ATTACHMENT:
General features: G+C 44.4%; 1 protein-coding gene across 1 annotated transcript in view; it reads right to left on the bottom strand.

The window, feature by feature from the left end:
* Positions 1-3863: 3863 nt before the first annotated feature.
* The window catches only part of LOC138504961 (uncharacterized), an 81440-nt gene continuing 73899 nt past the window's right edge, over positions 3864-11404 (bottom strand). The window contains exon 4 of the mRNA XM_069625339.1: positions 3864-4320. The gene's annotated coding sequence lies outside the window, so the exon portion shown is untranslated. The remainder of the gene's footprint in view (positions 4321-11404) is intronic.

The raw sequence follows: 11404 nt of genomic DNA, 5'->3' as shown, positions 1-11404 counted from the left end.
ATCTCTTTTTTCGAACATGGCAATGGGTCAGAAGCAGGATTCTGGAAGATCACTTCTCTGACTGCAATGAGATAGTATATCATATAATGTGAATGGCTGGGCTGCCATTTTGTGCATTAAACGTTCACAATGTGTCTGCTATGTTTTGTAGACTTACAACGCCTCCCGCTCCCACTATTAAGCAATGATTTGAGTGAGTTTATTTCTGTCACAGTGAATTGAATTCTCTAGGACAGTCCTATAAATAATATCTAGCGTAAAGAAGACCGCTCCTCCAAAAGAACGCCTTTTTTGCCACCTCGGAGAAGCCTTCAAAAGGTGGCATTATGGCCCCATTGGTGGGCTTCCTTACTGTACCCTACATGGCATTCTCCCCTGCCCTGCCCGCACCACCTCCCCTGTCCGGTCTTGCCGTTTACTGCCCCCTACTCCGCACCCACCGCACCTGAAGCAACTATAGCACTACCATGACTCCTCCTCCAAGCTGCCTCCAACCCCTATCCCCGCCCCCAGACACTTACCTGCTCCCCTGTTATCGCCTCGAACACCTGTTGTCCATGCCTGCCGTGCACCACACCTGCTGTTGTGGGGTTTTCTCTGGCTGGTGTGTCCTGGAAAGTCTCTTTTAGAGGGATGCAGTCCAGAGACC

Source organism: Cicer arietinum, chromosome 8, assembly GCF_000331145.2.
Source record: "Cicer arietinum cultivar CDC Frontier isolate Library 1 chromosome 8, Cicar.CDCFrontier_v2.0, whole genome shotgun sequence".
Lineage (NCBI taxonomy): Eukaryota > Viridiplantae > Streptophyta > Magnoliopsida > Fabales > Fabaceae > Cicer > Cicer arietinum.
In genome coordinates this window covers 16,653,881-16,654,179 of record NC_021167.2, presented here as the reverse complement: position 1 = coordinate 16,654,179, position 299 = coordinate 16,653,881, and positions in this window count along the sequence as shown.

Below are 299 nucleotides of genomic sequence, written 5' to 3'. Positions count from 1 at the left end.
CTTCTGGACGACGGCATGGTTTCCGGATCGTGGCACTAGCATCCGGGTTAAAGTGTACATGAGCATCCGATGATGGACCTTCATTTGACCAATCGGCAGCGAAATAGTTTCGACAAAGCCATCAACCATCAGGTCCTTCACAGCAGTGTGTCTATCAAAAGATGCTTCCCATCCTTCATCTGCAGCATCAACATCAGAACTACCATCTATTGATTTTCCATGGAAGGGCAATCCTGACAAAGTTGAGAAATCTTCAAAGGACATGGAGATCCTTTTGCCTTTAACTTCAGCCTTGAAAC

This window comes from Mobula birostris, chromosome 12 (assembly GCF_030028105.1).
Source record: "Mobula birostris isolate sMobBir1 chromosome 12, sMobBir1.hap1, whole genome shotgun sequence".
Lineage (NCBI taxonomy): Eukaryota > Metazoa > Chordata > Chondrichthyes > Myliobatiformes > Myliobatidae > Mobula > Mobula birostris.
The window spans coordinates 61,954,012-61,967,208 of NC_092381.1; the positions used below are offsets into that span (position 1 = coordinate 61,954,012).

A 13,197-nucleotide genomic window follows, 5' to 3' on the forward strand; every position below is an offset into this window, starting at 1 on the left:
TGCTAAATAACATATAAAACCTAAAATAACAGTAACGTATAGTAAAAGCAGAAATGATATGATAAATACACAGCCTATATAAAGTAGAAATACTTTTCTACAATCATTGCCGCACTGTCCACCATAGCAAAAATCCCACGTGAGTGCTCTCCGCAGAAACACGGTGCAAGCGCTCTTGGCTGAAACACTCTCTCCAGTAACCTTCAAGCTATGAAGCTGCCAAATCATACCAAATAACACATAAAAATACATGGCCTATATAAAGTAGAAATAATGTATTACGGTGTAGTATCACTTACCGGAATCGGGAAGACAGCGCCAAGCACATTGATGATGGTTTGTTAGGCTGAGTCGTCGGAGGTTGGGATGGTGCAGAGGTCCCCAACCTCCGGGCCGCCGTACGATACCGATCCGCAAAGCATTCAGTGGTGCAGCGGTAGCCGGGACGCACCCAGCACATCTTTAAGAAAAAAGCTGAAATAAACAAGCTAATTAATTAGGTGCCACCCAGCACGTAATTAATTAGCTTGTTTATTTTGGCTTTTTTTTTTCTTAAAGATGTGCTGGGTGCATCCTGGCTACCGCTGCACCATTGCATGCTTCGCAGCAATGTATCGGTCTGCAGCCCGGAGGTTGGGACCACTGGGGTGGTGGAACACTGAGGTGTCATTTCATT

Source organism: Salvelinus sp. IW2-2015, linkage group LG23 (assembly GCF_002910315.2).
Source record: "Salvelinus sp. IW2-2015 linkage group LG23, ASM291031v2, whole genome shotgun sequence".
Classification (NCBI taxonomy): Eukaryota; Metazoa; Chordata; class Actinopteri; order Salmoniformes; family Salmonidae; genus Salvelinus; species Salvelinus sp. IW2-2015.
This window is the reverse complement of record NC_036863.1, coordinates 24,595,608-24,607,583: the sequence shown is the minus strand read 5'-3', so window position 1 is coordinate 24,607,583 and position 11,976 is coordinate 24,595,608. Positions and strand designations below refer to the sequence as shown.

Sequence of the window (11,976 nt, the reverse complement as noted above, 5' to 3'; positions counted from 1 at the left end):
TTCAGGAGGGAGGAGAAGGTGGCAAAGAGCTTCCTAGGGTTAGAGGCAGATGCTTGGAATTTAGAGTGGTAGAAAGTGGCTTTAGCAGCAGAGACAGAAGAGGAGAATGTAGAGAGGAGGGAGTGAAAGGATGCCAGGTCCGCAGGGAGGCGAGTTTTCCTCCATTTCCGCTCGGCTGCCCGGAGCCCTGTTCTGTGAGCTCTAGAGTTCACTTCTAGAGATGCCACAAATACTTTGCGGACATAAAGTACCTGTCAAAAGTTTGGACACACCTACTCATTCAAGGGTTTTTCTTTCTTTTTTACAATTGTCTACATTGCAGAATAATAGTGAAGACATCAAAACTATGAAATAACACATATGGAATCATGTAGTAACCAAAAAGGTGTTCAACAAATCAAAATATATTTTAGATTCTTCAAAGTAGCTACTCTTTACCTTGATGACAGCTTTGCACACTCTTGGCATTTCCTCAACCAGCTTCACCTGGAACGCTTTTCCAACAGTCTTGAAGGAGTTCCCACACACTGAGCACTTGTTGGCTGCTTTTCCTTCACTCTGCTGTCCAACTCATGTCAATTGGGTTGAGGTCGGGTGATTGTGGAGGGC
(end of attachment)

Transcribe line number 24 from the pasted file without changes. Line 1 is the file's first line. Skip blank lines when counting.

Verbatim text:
TTCAGGAGGGAGGAGAAGGTGGCAAAGAGCTTCCTAGGGTTAGAGGCAGATGCTTGGAATTTAGAGTGGTAGAAAGTGGCTTTAGCAGCAGAGACAGAAGAGGAGAATGTAGAGAGGAGGGAGTGAAAGGATGCCAGGTCCGCAGGGAGGCGAGTTTTCCTCCATTTCCGCTCGGCTGCCCGGAGCCCTGTTCTGTGAGCTCTAGAGTTCACTTCTAGAGATGCCACAAATACTTTGCGGACATAAAGTACCTGTCAAAAGTTTGGACACACCTACTCATTCAAGGGTTTTTCTTTCTTTTTTACAATTGTCTACATTGCAGAATAATAGTGAAGACATCAAAACTATGAAATAACACATATGGAATCATGTAGTAACCAAAAAGGTGTTCAACAAATCAAAATATATTTTAGATTCTTCAAAGTAGCTACTCTTTACCTTGATGACAGCTTTGCACACTCTTGGCATTTCCTCAACCAGCTTCACCTGGAACGCTTTTCCAACAGTCTTGAAGGAGTTCCCACACACTGAGCACTTGTTGGCTGCTTTTCCTTCACTCTGCTGTCCAACTCATGTCAATTGGGTTGAGGTCGGGTGATTGTGGAGGGC